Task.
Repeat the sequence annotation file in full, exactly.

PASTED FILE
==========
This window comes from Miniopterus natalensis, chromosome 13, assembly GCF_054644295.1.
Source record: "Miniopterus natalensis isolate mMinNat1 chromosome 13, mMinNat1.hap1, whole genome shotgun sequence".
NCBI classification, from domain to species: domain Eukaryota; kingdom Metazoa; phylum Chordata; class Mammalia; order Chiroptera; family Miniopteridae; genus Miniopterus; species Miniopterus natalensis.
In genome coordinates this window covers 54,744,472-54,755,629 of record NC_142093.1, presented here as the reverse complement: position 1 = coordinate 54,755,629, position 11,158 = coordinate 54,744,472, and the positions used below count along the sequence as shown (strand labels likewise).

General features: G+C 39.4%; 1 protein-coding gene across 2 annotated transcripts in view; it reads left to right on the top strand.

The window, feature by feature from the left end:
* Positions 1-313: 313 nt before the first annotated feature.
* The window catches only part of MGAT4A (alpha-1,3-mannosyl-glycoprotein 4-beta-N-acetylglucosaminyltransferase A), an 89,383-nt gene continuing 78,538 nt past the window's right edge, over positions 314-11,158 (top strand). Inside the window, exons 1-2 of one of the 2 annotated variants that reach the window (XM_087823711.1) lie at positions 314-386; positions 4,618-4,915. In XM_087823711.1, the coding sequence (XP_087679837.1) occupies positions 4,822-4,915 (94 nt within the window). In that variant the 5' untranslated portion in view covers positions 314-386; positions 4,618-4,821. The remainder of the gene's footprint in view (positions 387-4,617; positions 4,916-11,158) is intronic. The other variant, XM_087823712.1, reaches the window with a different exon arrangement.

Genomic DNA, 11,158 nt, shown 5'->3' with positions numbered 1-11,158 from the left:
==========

This window comes from Miniopterus natalensis, chromosome 13, assembly GCF_054644295.1.
Source record: "Miniopterus natalensis isolate mMinNat1 chromosome 13, mMinNat1.hap1, whole genome shotgun sequence".
NCBI classification, from domain to species: domain Eukaryota; kingdom Metazoa; phylum Chordata; class Mammalia; order Chiroptera; family Miniopteridae; genus Miniopterus; species Miniopterus natalensis.
In genome coordinates this window covers 54,744,472-54,755,629 of record NC_142093.1, presented here as the reverse complement: position 1 = coordinate 54,755,629, position 11,158 = coordinate 54,744,472, and the positions used below count along the sequence as shown (strand labels likewise).

General features: G+C 39.4%; 1 protein-coding gene across 2 annotated transcripts in view; it reads left to right on the top strand.

The window, feature by feature from the left end:
* Positions 1-313: 313 nt before the first annotated feature.
* The window catches only part of MGAT4A (alpha-1,3-mannosyl-glycoprotein 4-beta-N-acetylglucosaminyltransferase A), an 89,383-nt gene continuing 78,538 nt past the window's right edge, over positions 314-11,158 (top strand). Inside the window, exons 1-2 of one of the 2 annotated variants that reach the window (XM_087823711.1) lie at positions 314-386; positions 4,618-4,915. In XM_087823711.1, the coding sequence (XP_087679837.1) occupies positions 4,822-4,915 (94 nt within the window). In that variant the 5' untranslated portion in view covers positions 314-386; positions 4,618-4,821. The remainder of the gene's footprint in view (positions 387-4,617; positions 4,916-11,158) is intronic. The other variant, XM_087823712.1, reaches the window with a different exon arrangement.

Genomic DNA, 11,158 nt, shown 5'->3' with positions numbered 1-11,158 from the left: